By Doug Ferguson
The Associated Press
AUGUSTA, Ga. — Gene Sarazen hit “the shot heard ‘round the world,” holing out with a 4-wood from 235 yards in the 15th fairway at Augusta National in 1935. He put a 2 on his card, made up a three-shot deficit with one swing, and then beat Craig Wood in a playoff the next day.
It was the shot that put the Masters on the map.
And it led to a golf term that was made in America, used only in America, and doesn’t make a lick of sense.
“It’s an albatross,” Padraig Harrington said, incredulous that anyone would dare call it anything else. “There’s no such thing in life as a double eagle. Is there? Two eagles side by side are two eagles, not a double eagle. You don’t refer to animals ... ‘Oh, I just saw a double elephant over there.’ There’s no doubting what it is. It’s an albatross.”
On every other continent where golf is played, a score of 3-under par on a hole is known as an albatross.
Where the term “double eagle” came from is one of golf’s mysteries, and it simply doesn’t add up. A birdie is universally known as a score of 1-under par on a hole. An eagle is 2-under par. Double that — a double eagle — and it would be 4-under par.
“That’s American mathematics for you,” Hunter Mahan said. “That’s why we’re 40th in the world or whatever. I think albatross sounds cool.”
By whatever name, it’s one of the rarest shots in golf. And it returned to the conversation last year at the Masters when Louis Oosthuizen made an albatross on the second hole of the final round. He hit 4-iron from 253 yards, the first 2 on that hole in Masters history.
There has been one albatross on each of the par 5s at Augusta National — Bruce Devlin on No. 8 in 1967, Jeff Maggert on No. 13 in 1994 and Sarazen on the 15th in 1935. Sarazen’s was the most famous. It was the first of its kind, and it led to his win.
Masters officials dug up a few newspaper articles from its archives on this great moment in time. Grantland Rice, the foremost sports writer in America of his era and a member at Augusta National, wrote this for the Atlanta Constitution:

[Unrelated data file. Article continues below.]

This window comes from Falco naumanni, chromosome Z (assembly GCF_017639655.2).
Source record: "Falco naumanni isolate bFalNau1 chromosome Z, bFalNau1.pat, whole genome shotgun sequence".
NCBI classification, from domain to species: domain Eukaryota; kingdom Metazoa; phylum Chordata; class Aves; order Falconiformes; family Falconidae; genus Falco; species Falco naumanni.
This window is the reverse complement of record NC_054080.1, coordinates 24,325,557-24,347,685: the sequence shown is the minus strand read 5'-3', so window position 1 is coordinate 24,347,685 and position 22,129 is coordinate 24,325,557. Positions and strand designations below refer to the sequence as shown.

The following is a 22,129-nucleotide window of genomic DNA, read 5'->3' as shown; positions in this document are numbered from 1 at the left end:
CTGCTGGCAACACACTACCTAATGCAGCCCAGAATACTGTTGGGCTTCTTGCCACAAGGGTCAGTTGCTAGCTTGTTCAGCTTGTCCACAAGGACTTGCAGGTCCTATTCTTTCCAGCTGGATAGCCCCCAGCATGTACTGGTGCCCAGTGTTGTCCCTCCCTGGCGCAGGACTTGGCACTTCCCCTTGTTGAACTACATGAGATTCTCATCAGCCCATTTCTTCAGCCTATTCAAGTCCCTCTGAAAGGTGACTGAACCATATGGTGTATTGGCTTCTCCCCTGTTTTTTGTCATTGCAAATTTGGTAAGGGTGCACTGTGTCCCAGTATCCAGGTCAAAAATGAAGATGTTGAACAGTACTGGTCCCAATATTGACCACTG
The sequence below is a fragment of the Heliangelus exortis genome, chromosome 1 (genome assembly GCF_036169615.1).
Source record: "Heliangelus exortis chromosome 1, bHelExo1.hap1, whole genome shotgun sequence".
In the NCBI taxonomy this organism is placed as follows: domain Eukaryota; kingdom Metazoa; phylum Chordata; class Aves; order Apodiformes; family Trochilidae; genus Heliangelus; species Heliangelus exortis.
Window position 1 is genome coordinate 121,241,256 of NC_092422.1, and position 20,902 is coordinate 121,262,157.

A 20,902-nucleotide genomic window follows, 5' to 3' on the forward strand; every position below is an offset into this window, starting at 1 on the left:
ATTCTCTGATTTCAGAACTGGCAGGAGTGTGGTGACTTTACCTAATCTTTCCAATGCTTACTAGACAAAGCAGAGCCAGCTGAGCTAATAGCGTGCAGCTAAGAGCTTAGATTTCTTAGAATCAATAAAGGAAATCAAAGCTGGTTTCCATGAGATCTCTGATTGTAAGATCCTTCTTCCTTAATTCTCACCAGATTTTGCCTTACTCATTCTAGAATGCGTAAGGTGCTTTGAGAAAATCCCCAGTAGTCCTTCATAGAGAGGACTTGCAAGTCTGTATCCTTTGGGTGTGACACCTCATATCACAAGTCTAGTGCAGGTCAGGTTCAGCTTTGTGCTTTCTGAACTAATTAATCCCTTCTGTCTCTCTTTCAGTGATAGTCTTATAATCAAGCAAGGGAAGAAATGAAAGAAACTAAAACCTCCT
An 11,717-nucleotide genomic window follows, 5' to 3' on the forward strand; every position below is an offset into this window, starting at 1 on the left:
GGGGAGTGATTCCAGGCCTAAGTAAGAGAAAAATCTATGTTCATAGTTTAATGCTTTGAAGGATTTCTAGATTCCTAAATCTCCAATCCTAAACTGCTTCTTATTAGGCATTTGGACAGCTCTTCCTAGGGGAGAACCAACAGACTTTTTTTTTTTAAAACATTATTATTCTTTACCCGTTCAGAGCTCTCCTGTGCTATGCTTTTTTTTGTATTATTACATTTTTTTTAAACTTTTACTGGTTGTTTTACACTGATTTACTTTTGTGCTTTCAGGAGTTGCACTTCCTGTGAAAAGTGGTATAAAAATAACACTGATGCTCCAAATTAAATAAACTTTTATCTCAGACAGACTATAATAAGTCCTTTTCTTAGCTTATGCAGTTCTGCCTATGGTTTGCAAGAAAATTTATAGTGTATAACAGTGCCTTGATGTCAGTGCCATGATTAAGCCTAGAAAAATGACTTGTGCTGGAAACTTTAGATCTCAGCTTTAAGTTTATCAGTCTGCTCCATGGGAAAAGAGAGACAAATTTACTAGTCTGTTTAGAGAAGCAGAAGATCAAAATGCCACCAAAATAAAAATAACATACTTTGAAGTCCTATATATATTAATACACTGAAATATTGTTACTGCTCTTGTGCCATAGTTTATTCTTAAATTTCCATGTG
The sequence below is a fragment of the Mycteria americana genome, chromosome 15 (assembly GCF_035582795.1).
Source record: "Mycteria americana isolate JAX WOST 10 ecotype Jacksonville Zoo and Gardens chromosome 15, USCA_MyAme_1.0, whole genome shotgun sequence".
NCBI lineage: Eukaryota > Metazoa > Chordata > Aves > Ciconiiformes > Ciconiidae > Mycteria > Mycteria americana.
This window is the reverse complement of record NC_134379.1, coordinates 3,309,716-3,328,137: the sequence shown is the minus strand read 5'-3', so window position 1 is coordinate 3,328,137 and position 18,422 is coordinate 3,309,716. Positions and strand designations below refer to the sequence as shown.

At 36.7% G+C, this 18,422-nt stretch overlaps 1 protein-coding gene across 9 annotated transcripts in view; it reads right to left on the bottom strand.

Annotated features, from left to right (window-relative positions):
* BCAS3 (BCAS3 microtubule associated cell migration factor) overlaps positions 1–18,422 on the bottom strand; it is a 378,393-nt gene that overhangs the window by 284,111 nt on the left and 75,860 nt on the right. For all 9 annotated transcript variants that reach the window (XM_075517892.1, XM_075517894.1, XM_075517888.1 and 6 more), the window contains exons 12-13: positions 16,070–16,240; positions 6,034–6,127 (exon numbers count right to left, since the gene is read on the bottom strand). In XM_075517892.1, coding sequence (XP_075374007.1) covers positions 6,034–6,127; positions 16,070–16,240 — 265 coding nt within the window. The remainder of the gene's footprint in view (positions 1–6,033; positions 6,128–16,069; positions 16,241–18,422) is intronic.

“And then as he swung, the double miracle happened. The ball left the face of his spoon like a rifle shot. It never wavered from a direct line to the pin. As it struck the green, a loud shout went up. Then suddenly (it) turned into a deafening, reverberating roar as the ball spun along its way and finally disappeared into the cup for a double eagle 2 — a 2 on a 485-yard hole when even an eagle 3 wouldn’t have helped.”
“I didn’t know what a double eagle was until I came to the United States,” Geoff Ogilvy said. “I might have read the term. That’s weird. I guess they can’t think of a word for something better than eagle so they call it a double eagle. But it’s not really a double eagle. It’s an eagle-and-a-half. I always liked albatross. It’s a good bird, isn’t it? They fly across oceans. It’s grand, which is what describes the shot.”
What did Sarazen make on the 15th hole?
“That was a double eagle,” John Senden of Australia said with a big smile.
Senden knows better. He used the American term in this interview “because I’m talking to you.” He made an albatross on the par-5 second hole at the TPC Boston in the Deutsche Bank Championship a few years ago and his caddie — Grant Berry, who is English — was appalled when he saw the reference to “double eagle” the next day.
“Growing up it was always an albatross,” Senden said. “I never knew it was anything different until I was maybe 15. I was watching an American telecast. You know what it was? I was watching the Masters and they were talking about Gene Sarazen and the double eagle.”
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